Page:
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14 June 2023

Fair Work Commission confirms FBT payments are not earnings

In a recent decision, the Fair Work Commission has ruled that payments made on an annual basis by an employer to help reduce an employee’s fringe benefits tax liability are not counted as earnings. The decision resulted in the employee’s remuneration falling below the high-income cap and meant that it was open to the employee to pursue an unfair dismissal claim.

In a recent decision, the Fair Work Commission has ruled that payments made on an annual basis by an employer to help reduce an employee’s fringe benefits tax liability are not counted as earnings. The decision resulted in the employee’s remuneration falling below the high-income cap and meant that it was open to the employee to pursue an unfair dismissal claim.

Introduction

Under section 382 of the Fair Work Act 2009 (Cth), a person is protected from unfair dismissal if, at the time of dismissal, the sum of the person’s annual rate of earnings is less than the high income threshold (currently, $162,000.00).

In David Paul Lonnie v WA Council on Addictions Incorporated [2023] FWC 673, the FWC upheld that payments made for the purposes of reducing the employee’s fringe benefits tax (FBT) did not contribute to the employee’s annual renumeration. This resulted in the employee’s total annual renumeration falling below the high income threshold allowing the employee to lodge an unfair dismissal claim.

Facts

Mr Lonnie was employed by the Western Australian Council as a general manager. As part of his renumeration package, Mr Lonnie received a salary and had the benefits of use of a motor vehicle, mobile phone and laptop computer for business and private use. The employer paid the employee a gross salary adjustment of about $6,000 a year, to cover his FBT liability.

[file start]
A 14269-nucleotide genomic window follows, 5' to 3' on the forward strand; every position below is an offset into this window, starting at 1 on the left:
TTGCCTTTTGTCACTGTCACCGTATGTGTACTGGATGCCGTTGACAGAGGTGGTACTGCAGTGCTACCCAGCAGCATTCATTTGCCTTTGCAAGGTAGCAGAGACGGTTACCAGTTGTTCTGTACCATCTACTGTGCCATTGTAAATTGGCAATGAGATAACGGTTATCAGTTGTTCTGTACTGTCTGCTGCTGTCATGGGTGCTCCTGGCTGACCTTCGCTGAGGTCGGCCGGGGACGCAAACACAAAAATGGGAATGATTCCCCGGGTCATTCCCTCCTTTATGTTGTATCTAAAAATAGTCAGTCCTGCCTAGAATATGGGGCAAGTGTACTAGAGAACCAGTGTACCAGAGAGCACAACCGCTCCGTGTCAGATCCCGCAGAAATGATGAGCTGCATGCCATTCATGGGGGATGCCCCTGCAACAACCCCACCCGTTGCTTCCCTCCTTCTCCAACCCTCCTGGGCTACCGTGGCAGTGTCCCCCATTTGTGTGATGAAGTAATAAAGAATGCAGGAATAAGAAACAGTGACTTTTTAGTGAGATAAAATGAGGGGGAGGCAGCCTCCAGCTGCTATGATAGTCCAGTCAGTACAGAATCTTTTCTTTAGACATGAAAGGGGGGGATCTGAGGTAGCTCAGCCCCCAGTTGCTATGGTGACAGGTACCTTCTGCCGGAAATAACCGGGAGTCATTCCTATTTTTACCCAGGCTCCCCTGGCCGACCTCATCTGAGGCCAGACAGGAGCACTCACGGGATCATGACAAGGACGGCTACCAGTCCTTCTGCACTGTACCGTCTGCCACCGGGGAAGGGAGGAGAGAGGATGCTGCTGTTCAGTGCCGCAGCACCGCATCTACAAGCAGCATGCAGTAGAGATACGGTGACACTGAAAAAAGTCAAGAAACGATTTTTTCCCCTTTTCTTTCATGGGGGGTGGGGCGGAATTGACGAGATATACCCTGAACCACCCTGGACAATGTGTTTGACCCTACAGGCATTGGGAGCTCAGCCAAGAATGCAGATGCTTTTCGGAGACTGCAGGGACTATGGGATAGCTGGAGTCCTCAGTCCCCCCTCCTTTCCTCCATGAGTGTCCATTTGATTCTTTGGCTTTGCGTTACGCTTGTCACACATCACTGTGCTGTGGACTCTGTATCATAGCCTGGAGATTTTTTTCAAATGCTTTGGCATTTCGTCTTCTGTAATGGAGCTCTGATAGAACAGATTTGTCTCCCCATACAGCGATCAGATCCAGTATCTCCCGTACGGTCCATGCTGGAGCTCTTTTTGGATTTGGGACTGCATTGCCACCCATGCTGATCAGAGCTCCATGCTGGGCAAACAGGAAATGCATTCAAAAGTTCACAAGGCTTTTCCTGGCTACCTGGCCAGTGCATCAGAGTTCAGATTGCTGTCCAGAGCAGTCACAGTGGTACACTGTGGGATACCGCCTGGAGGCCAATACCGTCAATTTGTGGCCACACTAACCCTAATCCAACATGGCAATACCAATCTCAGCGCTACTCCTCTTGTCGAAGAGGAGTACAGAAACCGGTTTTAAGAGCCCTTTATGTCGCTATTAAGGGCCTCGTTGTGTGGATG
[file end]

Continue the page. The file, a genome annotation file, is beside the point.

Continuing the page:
Section 332 of the FWA provides that an employee’s earnings include wages, non-monetary benefits, and other benefits prescribed by the Regulations. The issue in contention was whether FBT should be included in the employee’s earnings.

FBT may or may not be included in earnings depending on whether the amount was dealt with in accordance with the employee’s directions.

The case of Rofin Australia Pty Ltd v Newton (1997) 78 IR 78 is authority for the proposition that, where the employer has the discretion to provide a particular benefit to an employee, the FBT should not be counted in the employee’s total annual remuneration. In that case, the Full Bench found that any employer-paid FBT for provision of a vehicle should be excluded when calculating earnings. This is distinct from a genuine salary sacrifice situation where an employee has foregone wages at their own discretion in return for a benefit, in which case FBT would be included as renumeration.

The Lonnie case followed the approach in Rofin and highlighted the fact that FBT is a ‘tax paid by the employer’, not ‘remuneration’. FBT is not paid to the employee, nor is it paid on behalf of or at the direction of the employee and would not fall into the ordinary meaning of renumeration. The gross salary adjustment was not included when calculating the general manager’s earnings and the FWC found that Mr Lonnie’s earnings totalled $153,500, including wages ($142,000), the agreed vehicle value ($10,800), mobile phone ($800) and laptop ($130).

Key takeaways for employers in calculating employee earnings

The decision is a helpful reminder for employers to become familiar with what will, and what will not, form part of an employee’s annual rate of earnings when assessing whether they exceed the high income threshold.

When assessing the high income threshold, employers should consider:

  1. the employee’s annual rate of earnings, which requires an examination of several factors, including those set out in section 332 of the FWA
  2. whether any amounts should be added to the employee’s annual rate of earnings because of factors included in the Regulations.
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This publication is for information only and is not legal advice. You should obtain advice that is specific to your circumstances and not rely on this publication as legal advice. If there are any issues you would like us to advise you on arising from this publication, please let us know.

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